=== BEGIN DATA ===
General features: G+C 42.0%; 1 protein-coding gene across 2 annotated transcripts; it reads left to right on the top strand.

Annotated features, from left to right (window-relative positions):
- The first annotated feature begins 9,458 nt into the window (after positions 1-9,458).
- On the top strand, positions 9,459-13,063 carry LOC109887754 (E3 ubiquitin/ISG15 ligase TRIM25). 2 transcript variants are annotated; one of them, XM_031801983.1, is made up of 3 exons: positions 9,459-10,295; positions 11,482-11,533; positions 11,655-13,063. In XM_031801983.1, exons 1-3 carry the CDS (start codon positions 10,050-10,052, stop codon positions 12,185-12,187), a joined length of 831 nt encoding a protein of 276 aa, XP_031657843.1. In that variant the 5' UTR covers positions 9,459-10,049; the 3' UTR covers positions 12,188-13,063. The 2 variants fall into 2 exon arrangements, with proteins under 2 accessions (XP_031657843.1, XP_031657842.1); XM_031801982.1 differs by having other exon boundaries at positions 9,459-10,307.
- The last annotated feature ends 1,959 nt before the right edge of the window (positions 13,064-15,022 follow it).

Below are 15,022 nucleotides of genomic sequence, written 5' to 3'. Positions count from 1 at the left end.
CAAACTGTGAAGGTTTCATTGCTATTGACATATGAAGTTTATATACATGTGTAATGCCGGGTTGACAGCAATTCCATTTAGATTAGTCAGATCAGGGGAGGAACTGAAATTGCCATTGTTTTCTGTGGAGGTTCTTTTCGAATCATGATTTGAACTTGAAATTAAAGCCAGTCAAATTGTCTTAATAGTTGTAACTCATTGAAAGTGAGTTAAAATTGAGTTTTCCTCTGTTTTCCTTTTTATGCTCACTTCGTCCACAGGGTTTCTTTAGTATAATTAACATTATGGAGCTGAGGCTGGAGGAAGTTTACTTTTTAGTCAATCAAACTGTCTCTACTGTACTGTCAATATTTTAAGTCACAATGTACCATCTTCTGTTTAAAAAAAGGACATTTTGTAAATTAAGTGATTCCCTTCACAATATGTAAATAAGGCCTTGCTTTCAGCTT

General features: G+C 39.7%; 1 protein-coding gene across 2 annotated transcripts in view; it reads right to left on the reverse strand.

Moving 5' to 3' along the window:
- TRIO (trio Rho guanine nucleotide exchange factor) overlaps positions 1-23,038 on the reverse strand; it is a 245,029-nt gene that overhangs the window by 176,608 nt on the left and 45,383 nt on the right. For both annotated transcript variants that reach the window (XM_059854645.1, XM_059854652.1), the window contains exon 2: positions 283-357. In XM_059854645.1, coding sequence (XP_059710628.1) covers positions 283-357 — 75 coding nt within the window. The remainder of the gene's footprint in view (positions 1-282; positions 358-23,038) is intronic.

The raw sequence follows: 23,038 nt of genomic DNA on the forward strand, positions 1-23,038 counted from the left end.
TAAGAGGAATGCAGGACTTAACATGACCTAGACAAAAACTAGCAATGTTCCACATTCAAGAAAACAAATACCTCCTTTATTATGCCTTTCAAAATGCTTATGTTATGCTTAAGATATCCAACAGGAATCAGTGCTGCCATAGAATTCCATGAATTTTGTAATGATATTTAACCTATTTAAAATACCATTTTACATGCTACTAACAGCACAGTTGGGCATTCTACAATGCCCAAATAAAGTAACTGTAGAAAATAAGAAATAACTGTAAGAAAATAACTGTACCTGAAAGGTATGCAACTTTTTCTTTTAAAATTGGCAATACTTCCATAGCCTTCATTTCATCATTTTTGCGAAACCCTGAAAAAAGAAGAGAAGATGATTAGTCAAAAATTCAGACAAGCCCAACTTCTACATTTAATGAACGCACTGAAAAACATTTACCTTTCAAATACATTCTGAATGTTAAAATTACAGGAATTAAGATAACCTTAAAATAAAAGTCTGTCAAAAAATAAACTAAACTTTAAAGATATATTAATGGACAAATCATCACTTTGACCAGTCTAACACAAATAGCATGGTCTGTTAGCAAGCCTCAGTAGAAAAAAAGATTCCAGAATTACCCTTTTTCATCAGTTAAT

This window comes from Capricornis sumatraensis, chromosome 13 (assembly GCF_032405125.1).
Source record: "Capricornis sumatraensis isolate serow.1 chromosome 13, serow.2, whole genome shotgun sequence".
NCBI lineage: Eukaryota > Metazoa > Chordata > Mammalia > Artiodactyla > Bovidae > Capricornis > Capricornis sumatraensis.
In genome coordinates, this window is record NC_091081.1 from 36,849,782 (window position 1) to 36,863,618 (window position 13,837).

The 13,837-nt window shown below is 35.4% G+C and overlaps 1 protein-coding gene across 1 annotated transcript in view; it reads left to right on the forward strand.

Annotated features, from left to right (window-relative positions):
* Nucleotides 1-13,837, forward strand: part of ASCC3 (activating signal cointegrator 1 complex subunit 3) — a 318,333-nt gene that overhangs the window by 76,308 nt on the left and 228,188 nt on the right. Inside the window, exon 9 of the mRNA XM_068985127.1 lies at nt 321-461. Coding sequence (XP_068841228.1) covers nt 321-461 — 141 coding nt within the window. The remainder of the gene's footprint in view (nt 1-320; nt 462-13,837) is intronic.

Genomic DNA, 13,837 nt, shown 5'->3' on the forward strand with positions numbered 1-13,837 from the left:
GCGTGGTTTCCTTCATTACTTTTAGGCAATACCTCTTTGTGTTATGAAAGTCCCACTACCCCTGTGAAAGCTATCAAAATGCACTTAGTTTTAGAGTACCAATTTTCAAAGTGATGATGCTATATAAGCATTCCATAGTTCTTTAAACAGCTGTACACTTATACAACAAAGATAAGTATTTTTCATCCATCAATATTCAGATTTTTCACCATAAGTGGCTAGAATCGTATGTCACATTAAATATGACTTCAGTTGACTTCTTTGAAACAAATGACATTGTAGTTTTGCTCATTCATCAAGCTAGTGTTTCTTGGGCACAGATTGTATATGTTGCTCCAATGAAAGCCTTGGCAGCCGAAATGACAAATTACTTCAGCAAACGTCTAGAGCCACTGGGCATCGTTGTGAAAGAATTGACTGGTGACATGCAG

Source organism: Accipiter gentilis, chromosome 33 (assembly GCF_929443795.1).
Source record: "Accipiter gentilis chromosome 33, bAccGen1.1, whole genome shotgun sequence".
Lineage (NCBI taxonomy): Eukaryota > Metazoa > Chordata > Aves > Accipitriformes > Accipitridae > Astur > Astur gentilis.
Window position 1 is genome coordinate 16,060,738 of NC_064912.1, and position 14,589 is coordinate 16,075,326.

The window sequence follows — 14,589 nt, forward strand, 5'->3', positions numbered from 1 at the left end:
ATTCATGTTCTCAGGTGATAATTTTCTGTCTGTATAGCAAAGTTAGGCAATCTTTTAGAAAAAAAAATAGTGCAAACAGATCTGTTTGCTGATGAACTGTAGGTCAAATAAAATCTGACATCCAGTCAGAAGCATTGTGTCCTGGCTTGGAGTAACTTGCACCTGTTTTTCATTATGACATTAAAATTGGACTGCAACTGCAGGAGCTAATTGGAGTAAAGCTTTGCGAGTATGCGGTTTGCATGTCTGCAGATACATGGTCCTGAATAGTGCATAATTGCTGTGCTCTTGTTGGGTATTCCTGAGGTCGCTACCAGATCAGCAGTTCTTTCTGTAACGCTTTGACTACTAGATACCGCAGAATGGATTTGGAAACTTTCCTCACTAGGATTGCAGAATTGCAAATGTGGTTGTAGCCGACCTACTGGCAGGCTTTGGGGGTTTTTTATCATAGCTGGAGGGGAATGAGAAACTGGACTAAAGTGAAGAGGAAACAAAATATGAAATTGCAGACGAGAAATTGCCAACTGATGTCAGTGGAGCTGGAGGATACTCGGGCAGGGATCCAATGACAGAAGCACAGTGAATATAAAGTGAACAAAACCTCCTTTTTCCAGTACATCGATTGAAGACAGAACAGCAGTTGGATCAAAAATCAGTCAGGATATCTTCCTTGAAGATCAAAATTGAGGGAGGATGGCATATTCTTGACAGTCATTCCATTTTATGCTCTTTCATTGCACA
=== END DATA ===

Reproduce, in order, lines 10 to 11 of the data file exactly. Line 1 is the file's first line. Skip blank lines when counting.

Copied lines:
- TRIO (trio Rho guanine nucleotide exchange factor) overlaps positions 1-23,038 on the reverse strand; it is a 245,029-nt gene that overhangs the window by 176,608 nt on the left and 45,383 nt on the right. For both annotated transcript variants that reach the window (XM_059854645.1, XM_059854652.1), the window contains exon 2: positions 283-357. In XM_059854645.1, coding sequence (XP_059710628.1) covers positions 283-357 — 75 coding nt within the window. The remainder of the gene's footprint in view (positions 1-282; positions 358-23,038) is intronic.

The raw sequence follows: 23,038 nt of genomic DNA on the forward strand, positions 1-23,038 counted from the left end.